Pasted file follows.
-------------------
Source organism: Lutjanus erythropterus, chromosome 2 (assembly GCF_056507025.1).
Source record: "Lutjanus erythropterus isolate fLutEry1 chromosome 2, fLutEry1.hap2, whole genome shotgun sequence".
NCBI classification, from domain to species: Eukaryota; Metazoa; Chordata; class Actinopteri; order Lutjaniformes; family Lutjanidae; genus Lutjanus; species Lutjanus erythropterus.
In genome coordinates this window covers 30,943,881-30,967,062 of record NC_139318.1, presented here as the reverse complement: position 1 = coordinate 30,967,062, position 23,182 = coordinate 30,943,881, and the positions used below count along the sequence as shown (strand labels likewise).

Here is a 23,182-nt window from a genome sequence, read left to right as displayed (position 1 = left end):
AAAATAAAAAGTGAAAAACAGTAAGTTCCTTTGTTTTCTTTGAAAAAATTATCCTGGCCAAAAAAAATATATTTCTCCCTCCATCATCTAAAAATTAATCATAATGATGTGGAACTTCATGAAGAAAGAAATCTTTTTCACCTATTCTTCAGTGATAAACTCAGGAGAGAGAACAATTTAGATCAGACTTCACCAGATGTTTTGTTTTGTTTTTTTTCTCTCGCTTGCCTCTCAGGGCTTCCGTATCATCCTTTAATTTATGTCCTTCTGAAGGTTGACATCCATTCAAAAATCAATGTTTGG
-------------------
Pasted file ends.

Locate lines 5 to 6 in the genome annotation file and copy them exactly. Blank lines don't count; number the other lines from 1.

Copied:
Here is a 23,182-nt window from a genome sequence, read left to right as displayed (position 1 = left end):
AAAATAAAAAGTGAAAAACAGTAAGTTCCTTTGTTTTCTTTGAAAAAATTATCCTGGCCAAAAAAAATATATTTCTCCCTCCATCATCTAAAAATTAATCATAATGATGTGGAACTTCATGAAGAAAGAAATCTTTTTCACCTATTCTTCAGTGATAAACTCAGGAGAGAGAACAATTTAGATCAGACTTCACCAGATGTTTTGTTTTGTTTTTTTTCTCTCGCTTGCCTCTCAGGGCTTCCGTATCATCCTTTAATTTATGTCCTTCTGAAGGTTGACATCCATTCAAAAATCAATGTTTGG